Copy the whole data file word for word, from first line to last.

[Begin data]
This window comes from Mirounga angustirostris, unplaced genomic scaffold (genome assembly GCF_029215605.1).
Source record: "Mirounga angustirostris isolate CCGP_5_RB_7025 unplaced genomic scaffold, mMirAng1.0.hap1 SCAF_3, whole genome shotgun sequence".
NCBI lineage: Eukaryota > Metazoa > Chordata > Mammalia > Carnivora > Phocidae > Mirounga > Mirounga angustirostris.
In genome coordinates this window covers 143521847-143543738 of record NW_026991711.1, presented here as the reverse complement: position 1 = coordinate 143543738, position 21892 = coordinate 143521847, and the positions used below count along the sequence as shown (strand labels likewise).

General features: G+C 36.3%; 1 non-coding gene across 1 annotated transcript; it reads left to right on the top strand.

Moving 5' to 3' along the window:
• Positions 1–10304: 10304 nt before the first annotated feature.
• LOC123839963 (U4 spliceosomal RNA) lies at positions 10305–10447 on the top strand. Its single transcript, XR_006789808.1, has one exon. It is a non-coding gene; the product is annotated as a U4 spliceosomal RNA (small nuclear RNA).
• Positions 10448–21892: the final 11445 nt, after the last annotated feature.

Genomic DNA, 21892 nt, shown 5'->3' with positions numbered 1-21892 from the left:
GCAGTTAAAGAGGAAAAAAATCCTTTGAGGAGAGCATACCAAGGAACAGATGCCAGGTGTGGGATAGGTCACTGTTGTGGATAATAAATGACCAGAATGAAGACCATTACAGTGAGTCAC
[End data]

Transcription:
This window comes from Mirounga angustirostris, unplaced genomic scaffold (genome assembly GCF_029215605.1).
Source record: "Mirounga angustirostris isolate CCGP_5_RB_7025 unplaced genomic scaffold, mMirAng1.0.hap1 SCAF_3, whole genome shotgun sequence".
NCBI lineage: Eukaryota > Metazoa > Chordata > Mammalia > Carnivora > Phocidae > Mirounga > Mirounga angustirostris.
In genome coordinates this window covers 143521847-143543738 of record NW_026991711.1, presented here as the reverse complement: position 1 = coordinate 143543738, position 21892 = coordinate 143521847, and the positions used below count along the sequence as shown (strand labels likewise).

General features: G+C 36.3%; 1 non-coding gene across 1 annotated transcript; it reads left to right on the top strand.

Moving 5' to 3' along the window:
• Positions 1–10304: 10304 nt before the first annotated feature.
• LOC123839963 (U4 spliceosomal RNA) lies at positions 10305–10447 on the top strand. Its single transcript, XR_006789808.1, has one exon. It is a non-coding gene; the product is annotated as a U4 spliceosomal RNA (small nuclear RNA).
• Positions 10448–21892: the final 11445 nt, after the last annotated feature.

Genomic DNA, 21892 nt, shown 5'->3' with positions numbered 1-21892 from the left:
GCAGTTAAAGAGGAAAAAAATCCTTTGAGGAGAGCATACCAAGGAACAGATGCCAGGTGTGGGATAGGTCACTGTTGTGGATAATAAATGACCAGAATGAAGACCATTACAGTGAGTCAC